Humanizing Mathematics and its Philosophy pp 151-165 | Cite as

# Humanism About Abstract Objects

## Abstract

In fall 2015 and spring 2016, I was lucky enough to be on sabbatical. My project was to complete a manuscript generalizing my institutional account of mathematics to cover other paradigmatically abstract objects. Ten years earlier, while finishing my dissertation, I had read Reuben’s *What is Mathematics, Really?* At the time, I remember thinking I’m not really sure whether we agree about the nature of mathematical objects. On the one hand, Reuben’s book was the first one in which I encountered an explicit comparison between mathematical objects (e.g., numbers, circles, and ordered fields) and institutional objects (e.g., marriages, wars, corporations, and the US Supreme Court), a comparison that is central to my institutional account of mathematics. On the other hand, while Reuben seemed to be committed to there being mathematical and (other) institutional objects, many of the things that he said about them suggested that he viewed them more like fictions than genuine existents. I was intrigued, but didn’t really follow up on that intrigue until my sabbatical offered me the opportunity to visit some of the folks who I took to endorse similar accounts of mathematics to my own. Two such individuals were Reuben and Sol Feferman. For me, our meetings revealed something interesting: while we were all three natural allies in taking humans to be responsible for mathematics—we were *humanists*, to use Reuben’s terminology—we did not agree on the underlying nature of mathematical objects. At least as I interpreted them, Reuben and Sol held fairly similar views about the underlying nature of such objects: they are something like intersubjective mental objects. Sol—see (Feferman 2009, 2014)—expressed his view in this way, “the basic objects of mathematical thought exist only as mental conceptions,” where, according to Sol, these mental conceptions are highly constrained by social interactions concerning them. Reuben (2014, p. 13), on the other hand, expresses his view in this way: “A mathematical entity is a concept, a shared thought” and “The concept … is nothing other than the collection of the mutually congruent … ‘mental models’ … possessed by those participating in the mathematical culture.” To summarize Reuben’s view as he did in personal communications that followed our November 2015 meetings, “mathematical objects are ‘equivalence classes’ of mutually congruent ‘mental models’ of those objects.”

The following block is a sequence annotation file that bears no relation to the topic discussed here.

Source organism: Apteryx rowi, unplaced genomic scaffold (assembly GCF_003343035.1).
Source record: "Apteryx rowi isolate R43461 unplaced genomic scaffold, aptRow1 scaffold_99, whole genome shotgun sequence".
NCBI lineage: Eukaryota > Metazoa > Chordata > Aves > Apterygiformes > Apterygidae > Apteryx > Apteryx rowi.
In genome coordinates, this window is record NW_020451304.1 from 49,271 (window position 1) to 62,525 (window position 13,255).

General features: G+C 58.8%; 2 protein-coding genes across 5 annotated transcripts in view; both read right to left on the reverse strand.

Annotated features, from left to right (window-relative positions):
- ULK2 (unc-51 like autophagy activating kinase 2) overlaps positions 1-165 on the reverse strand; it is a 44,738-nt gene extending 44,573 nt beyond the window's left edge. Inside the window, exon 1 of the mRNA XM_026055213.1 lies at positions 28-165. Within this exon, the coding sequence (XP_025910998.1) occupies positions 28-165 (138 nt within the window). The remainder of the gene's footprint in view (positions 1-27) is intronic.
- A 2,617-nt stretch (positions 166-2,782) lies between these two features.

## References

- Feferman, Solomon (2009). ‘Conceptions of the Continuum’,
*Intellectica*51(1), 169–189.Google Scholar - Feferman, Solomon (2014). ‘Logic, Mathematics, and Conceptual Structuralism’, in (Rush 2014): 72–92.Google Scholar
- Field, Hartry (1980).
*Science Without Numbers*. Princeton, NJ: Princeton University Press.zbMATHGoogle Scholar - Frege, Gottlob (1884).
*Die Grundlagen der Arithmetik: eine logisch mathematische Untersuchung über den Begriff der Zahl*. Breslau: W. Koebner.zbMATHGoogle Scholar - Hersh, Reuben (1997).
*What is Mathematics, Really?*New York: Oxford University Press.zbMATHGoogle Scholar - Hersh, Reuben (2014).
*Experiencing Mathematics: What we do when we do mathematics*. Providence, RI: American Mathematical Association.zbMATHGoogle Scholar - Lakoff, George and Rafael Núñez (2000).
*Where Mathematics Comes From: How the Embodied Mind Brings Mathematics into Being*. New York: Basic Books.zbMATHGoogle Scholar - Rush, Penelope (2014).
*The Metaphysics of Logic*. New York: Cambridge University Press.CrossRefGoogle Scholar